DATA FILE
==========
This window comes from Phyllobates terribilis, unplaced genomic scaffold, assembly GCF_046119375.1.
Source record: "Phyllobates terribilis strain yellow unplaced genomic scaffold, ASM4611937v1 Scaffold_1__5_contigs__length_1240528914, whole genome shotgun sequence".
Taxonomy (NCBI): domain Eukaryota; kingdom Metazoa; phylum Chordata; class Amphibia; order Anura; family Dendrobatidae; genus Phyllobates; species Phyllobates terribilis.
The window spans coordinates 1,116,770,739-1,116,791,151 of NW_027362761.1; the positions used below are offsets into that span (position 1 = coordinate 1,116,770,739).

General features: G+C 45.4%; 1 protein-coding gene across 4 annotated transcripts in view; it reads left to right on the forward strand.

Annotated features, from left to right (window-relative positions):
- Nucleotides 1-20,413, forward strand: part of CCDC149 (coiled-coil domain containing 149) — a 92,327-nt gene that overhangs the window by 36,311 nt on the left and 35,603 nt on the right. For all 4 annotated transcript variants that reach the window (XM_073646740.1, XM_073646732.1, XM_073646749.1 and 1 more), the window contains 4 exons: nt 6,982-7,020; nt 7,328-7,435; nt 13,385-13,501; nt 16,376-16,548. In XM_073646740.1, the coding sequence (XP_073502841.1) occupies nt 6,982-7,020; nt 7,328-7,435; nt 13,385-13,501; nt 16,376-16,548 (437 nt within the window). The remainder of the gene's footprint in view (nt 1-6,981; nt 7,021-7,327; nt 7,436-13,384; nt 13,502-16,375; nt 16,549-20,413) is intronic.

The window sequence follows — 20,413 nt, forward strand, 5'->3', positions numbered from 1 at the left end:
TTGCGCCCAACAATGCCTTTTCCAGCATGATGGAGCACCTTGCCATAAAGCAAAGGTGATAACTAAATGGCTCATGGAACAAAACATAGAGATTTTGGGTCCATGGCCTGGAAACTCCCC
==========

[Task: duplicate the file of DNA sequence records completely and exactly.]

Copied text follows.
This window comes from Phyllobates terribilis, unplaced genomic scaffold, assembly GCF_046119375.1.
Source record: "Phyllobates terribilis strain yellow unplaced genomic scaffold, ASM4611937v1 Scaffold_1__5_contigs__length_1240528914, whole genome shotgun sequence".
Taxonomy (NCBI): domain Eukaryota; kingdom Metazoa; phylum Chordata; class Amphibia; order Anura; family Dendrobatidae; genus Phyllobates; species Phyllobates terribilis.
The window spans coordinates 1,116,770,739-1,116,791,151 of NW_027362761.1; the positions used below are offsets into that span (position 1 = coordinate 1,116,770,739).

General features: G+C 45.4%; 1 protein-coding gene across 4 annotated transcripts in view; it reads left to right on the forward strand.

Annotated features, from left to right (window-relative positions):
- Nucleotides 1-20,413, forward strand: part of CCDC149 (coiled-coil domain containing 149) — a 92,327-nt gene that overhangs the window by 36,311 nt on the left and 35,603 nt on the right. For all 4 annotated transcript variants that reach the window (XM_073646740.1, XM_073646732.1, XM_073646749.1 and 1 more), the window contains 4 exons: nt 6,982-7,020; nt 7,328-7,435; nt 13,385-13,501; nt 16,376-16,548. In XM_073646740.1, the coding sequence (XP_073502841.1) occupies nt 6,982-7,020; nt 7,328-7,435; nt 13,385-13,501; nt 16,376-16,548 (437 nt within the window). The remainder of the gene's footprint in view (nt 1-6,981; nt 7,021-7,327; nt 7,436-13,384; nt 13,502-16,375; nt 16,549-20,413) is intronic.

The window sequence follows — 20,413 nt, forward strand, 5'->3', positions numbered from 1 at the left end:
TTGCGCCCAACAATGCCTTTTCCAGCATGATGGAGCACCTTGCCATAAAGCAAAGGTGATAACTAAATGGCTCATGGAACAAAACATAGAGATTTTGGGTCCATGGCCTGGAAACTCCCC